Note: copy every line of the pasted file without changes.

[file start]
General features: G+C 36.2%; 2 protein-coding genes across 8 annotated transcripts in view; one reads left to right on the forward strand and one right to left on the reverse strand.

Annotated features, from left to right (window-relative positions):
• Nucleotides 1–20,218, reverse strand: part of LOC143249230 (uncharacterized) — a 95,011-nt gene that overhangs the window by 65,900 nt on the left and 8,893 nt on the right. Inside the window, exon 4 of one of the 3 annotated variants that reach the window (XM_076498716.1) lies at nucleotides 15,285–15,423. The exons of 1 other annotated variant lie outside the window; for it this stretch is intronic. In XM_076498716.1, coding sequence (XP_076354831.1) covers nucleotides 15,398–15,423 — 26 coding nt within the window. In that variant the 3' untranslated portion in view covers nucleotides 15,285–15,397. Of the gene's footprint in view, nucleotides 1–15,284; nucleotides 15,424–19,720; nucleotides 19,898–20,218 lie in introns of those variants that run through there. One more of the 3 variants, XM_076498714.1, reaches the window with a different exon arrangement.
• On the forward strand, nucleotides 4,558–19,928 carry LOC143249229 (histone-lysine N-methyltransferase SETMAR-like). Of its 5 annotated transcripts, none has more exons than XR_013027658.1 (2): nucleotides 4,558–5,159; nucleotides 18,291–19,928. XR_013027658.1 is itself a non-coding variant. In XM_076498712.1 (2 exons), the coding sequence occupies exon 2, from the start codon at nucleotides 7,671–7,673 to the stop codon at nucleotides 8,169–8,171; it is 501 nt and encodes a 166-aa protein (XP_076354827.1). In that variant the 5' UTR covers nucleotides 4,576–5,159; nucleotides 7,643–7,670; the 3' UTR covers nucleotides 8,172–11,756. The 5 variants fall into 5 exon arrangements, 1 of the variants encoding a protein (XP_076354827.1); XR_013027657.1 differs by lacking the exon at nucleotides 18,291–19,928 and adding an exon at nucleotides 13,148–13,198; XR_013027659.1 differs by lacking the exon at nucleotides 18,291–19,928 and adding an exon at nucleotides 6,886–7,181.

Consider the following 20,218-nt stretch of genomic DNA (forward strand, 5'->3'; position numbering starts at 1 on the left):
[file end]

General features: G+C 36.2%; 2 protein-coding genes across 8 annotated transcripts in view; one reads left to right on the forward strand and one right to left on the reverse strand.

Annotated features, from left to right (window-relative positions):
• Nucleotides 1–20,218, reverse strand: part of LOC143249230 (uncharacterized) — a 95,011-nt gene that overhangs the window by 65,900 nt on the left and 8,893 nt on the right. Inside the window, exon 4 of one of the 3 annotated variants that reach the window (XM_076498716.1) lies at nucleotides 15,285–15,423. The exons of 1 other annotated variant lie outside the window; for it this stretch is intronic. In XM_076498716.1, coding sequence (XP_076354831.1) covers nucleotides 15,398–15,423 — 26 coding nt within the window. In that variant the 3' untranslated portion in view covers nucleotides 15,285–15,397. Of the gene's footprint in view, nucleotides 1–15,284; nucleotides 15,424–19,720; nucleotides 19,898–20,218 lie in introns of those variants that run through there. One more of the 3 variants, XM_076498714.1, reaches the window with a different exon arrangement.
• On the forward strand, nucleotides 4,558–19,928 carry LOC143249229 (histone-lysine N-methyltransferase SETMAR-like). Of its 5 annotated transcripts, none has more exons than XR_013027658.1 (2): nucleotides 4,558–5,159; nucleotides 18,291–19,928. XR_013027658.1 is itself a non-coding variant. In XM_076498712.1 (2 exons), the coding sequence occupies exon 2, from the start codon at nucleotides 7,671–7,673 to the stop codon at nucleotides 8,169–8,171; it is 501 nt and encodes a 166-aa protein (XP_076354827.1). In that variant the 5' UTR covers nucleotides 4,576–5,159; nucleotides 7,643–7,670; the 3' UTR covers nucleotides 8,172–11,756. The 5 variants fall into 5 exon arrangements, 1 of the variants encoding a protein (XP_076354827.1); XR_013027657.1 differs by lacking the exon at nucleotides 18,291–19,928 and adding an exon at nucleotides 13,148–13,198; XR_013027659.1 differs by lacking the exon at nucleotides 18,291–19,928 and adding an exon at nucleotides 6,886–7,181.

Consider the following 20,218-nt stretch of genomic DNA (forward strand, 5'->3'; position numbering starts at 1 on the left):